Tuesday, September 22, 2009

Bring It On

Nobody ever "retires" anymore. Certainly not a twentysomething athlete who was the best in the world in her chosen sport by the time she turned 25.

In past generations, the art of the "un-retirement" was pretty much a sporting phenomenon that existed solely in the world of professional boxing. Then came Michael Jordan. Lindsay Davenport. Brett Favre. Martina Hingis. Brett Favre. Lance Armstrong. Brett Favre. And Kim Clijsters, to name just a few. At this point, it's time to call athletic "retirements" what they are -- sabbaticals. Extended periods of leave generally used to re-charge one's "batteries," recuperate a mind and body, cleanse the proverbial soul and prepare for yet another run at potential glory. It seems more high-minded and artistic, don't you think?

Thus, into the breach steps one Justine Henin, saying "I'm really happy and deeply moved to be able to announce tonight that I'm coming back to competitive tennis."

Of course, today's official announcement in Brussels that the diminutive former #1 in the women's game was planning a full return to the WTA tour in 2010 was hardly a surprise. If, fifteen months ago, some of us didn't already half-expect this day to come in the future, then all the rumors and whispers of La Petit Taureau's revival over the past few weeks fairly well made today's announcement a pro forma act that simply crossed the final "t" and dotted the last "i."

The contract has been signed, and Queen Justine will soon once again be in the business of winning tennis titles.

First off, let's get the Clijsters question out of the way. Did the successful return of Henin's countrywoman play a part in her own comeback? "Subconsiously, it might have had an impact... but it certainly was not the most important reason," Henin said today.

Come now, did anyone really expect her to give any credit to her longtime Belgian rival, seemingly always the yin to her yang over the years? Even if Clijsters' grabbing of the spotlight with her initial return to the tour didn't stir and tug at any lingering jealously and/or feelings of superiority that Henin might have harbored when it came to the woman who often claimed more fans than Justine even if she didn't earn as many major titles through the years, the simple... well, "ease" is the only word that really fits, with which Clijsters charged back to win another U.S. Open title last week was a dead-on lock to re-light the only-simmering embers of competitive fire that Henin claimed had died out in her heart last May.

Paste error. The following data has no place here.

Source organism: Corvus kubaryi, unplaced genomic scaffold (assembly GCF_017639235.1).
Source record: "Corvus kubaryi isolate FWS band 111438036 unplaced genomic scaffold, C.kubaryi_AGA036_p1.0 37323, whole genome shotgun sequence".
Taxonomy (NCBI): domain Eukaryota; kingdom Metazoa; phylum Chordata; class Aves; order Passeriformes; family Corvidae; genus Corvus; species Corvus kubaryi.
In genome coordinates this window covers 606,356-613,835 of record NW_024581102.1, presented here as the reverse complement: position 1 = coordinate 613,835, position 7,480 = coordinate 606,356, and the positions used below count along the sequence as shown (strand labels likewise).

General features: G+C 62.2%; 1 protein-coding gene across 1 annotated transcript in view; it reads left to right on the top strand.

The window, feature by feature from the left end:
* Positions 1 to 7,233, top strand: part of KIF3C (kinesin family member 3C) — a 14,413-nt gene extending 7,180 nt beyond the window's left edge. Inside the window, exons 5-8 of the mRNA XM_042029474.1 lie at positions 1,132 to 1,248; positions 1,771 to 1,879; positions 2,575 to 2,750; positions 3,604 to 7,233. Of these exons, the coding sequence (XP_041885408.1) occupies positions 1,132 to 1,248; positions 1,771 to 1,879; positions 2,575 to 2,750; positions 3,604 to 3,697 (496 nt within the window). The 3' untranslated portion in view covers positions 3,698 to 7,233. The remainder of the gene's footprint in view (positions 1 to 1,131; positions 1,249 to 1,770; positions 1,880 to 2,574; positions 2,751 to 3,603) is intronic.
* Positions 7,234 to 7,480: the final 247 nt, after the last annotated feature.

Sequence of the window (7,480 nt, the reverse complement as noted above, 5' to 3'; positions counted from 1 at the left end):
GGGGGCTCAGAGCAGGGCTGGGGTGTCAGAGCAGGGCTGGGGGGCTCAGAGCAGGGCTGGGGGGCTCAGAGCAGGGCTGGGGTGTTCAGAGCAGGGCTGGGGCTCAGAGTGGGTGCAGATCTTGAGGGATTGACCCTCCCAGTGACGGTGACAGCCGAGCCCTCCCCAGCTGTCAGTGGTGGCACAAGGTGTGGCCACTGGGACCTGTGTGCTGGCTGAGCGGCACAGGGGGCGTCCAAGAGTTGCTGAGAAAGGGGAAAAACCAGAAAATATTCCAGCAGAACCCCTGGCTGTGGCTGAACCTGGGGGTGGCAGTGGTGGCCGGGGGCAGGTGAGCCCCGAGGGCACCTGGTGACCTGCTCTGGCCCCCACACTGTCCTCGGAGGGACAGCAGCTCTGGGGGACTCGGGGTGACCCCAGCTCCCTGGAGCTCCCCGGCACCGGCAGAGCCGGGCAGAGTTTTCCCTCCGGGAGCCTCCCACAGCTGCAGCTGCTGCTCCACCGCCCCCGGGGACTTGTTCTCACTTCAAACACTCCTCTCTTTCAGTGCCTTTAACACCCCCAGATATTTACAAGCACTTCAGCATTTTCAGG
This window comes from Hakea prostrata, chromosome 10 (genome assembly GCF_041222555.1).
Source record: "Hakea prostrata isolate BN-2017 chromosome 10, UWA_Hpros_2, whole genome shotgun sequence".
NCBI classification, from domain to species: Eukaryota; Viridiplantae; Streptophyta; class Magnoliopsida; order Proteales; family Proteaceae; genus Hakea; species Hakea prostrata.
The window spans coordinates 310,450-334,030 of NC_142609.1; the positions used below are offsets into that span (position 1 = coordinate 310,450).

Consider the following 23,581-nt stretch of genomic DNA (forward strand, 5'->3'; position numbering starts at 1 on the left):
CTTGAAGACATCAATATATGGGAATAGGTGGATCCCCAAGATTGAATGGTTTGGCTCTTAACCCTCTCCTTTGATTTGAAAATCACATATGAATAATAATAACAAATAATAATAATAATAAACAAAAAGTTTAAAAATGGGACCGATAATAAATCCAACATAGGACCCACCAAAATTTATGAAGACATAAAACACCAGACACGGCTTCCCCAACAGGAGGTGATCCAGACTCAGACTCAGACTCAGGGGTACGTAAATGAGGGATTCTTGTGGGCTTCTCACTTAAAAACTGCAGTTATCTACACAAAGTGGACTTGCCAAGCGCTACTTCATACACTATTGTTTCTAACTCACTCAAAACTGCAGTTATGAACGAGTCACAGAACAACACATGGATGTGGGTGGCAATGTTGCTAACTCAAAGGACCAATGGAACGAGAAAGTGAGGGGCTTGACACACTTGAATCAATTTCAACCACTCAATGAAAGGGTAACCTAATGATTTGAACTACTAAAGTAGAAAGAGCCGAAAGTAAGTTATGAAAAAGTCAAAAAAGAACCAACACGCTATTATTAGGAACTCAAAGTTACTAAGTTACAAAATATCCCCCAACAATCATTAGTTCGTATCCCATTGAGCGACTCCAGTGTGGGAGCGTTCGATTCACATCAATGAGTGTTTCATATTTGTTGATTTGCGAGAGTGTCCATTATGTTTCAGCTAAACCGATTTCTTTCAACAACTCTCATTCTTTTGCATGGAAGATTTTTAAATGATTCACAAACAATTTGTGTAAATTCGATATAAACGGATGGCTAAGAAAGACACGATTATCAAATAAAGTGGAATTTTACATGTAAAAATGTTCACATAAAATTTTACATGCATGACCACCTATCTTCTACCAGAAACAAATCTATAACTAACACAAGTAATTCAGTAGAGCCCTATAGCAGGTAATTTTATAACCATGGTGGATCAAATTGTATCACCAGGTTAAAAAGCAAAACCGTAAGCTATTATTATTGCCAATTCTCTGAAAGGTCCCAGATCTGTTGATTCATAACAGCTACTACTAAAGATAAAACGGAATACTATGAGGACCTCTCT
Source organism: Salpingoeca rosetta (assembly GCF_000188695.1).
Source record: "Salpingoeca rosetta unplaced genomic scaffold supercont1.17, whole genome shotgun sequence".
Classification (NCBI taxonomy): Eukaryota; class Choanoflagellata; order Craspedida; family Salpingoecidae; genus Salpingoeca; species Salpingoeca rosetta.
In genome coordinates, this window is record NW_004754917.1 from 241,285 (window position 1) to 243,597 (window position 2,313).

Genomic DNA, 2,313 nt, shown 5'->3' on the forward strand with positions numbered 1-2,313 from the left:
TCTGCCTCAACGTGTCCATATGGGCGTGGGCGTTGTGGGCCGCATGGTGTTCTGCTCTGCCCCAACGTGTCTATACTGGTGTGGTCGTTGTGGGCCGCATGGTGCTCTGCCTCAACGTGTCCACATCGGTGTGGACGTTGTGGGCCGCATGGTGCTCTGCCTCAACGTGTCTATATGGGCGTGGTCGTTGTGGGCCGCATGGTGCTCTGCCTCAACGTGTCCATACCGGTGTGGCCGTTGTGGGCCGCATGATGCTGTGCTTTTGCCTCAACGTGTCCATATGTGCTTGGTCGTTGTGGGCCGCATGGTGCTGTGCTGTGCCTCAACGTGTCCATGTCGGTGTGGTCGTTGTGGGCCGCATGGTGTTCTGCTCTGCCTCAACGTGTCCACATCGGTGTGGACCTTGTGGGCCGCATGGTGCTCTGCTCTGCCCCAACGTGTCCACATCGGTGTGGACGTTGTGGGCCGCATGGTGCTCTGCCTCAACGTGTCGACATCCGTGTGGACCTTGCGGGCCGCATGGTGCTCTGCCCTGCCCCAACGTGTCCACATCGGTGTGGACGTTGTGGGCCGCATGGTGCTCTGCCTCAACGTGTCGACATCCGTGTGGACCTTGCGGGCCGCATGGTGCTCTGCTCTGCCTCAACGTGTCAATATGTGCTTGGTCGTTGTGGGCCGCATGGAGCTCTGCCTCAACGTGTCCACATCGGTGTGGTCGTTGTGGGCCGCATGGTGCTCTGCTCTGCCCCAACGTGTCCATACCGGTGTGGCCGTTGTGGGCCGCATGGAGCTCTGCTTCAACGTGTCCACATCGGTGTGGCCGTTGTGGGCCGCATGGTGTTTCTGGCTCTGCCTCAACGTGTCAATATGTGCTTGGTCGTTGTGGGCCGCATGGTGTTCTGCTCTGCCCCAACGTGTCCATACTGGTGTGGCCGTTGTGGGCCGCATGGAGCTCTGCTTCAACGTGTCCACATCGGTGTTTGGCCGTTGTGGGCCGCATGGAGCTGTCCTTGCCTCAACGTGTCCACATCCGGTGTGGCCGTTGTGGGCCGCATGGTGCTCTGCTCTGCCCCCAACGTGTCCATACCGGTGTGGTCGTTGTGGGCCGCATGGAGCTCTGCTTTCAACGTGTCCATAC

"These fifteen months have been enriching... but there is a flame that has been re-lit. I thought it had been put out forever," Henin acknowledged. Apparently, there are only so many charitable events to attend and assemble, not to mention planes to jump from, for an athlete who still has a great deal of accomplishments handily within her grasp. And that's good for us, and tennis. While Henin cited injuries as a contributing cause to her retirement, it was obvious that the most seriously drained part of her was her heart and drive. And for a player who at times played almost totally on the fuel that those two provided -- think the '03 U.S. Open, or the Athens '04 Olympics -- while becoming a seven-time slam champion, going forward without either existing at their full potential would have been a crippling endeavor. It was apparent through the first few months of 2008 that her heart simply wasn't in her craft, at least not as fully as it had been as she climbed the ladder and came to dominate the sport. That she retired just two weeks before the Roland Garros tournament that she'd loved and dominated for so long said all that needed to be said. Henin became La Petit Taureau by wielding an unyielding personality that led her to work harder than any of her competitors. For an all-or-nothing entity, not having her full heart in her actions was akin to wandering aimlessly in the desert. In some way, that made her exit easier to accept.

Apparently, she's rediscovered her oasis.

It's not just Henin who's back, either. Her father/older brother/mentor figure-in-arms, coach Carlos Rodriguez, is back, too. "The desire to win Wimbledon is one of the main reasons she's come back," he said, noting the only slam that his long-time charge has yet to win. "I'll do everything to help her do it."

As for the gang here at Backspin HQ (which consists of, well, me), this is great and exciting news. I have my "caped crusader" back (and, I suspect, that Clijsters "clean slate" is about four months away from being sullied... so win everything while you still can, Kim). While I always had a lingering feeling that this day would come, even while writing a heartfelt "goodbye" to La Petit Taureau last May, a "second life" isn't always granted. While I grudgingly admitted over the past couple months that I "sort of" missed Clijsters and was glad she'd returned, there is little doubt that the absence of Henin was something that needed some time to get used to and that her return signals a time to rejoice.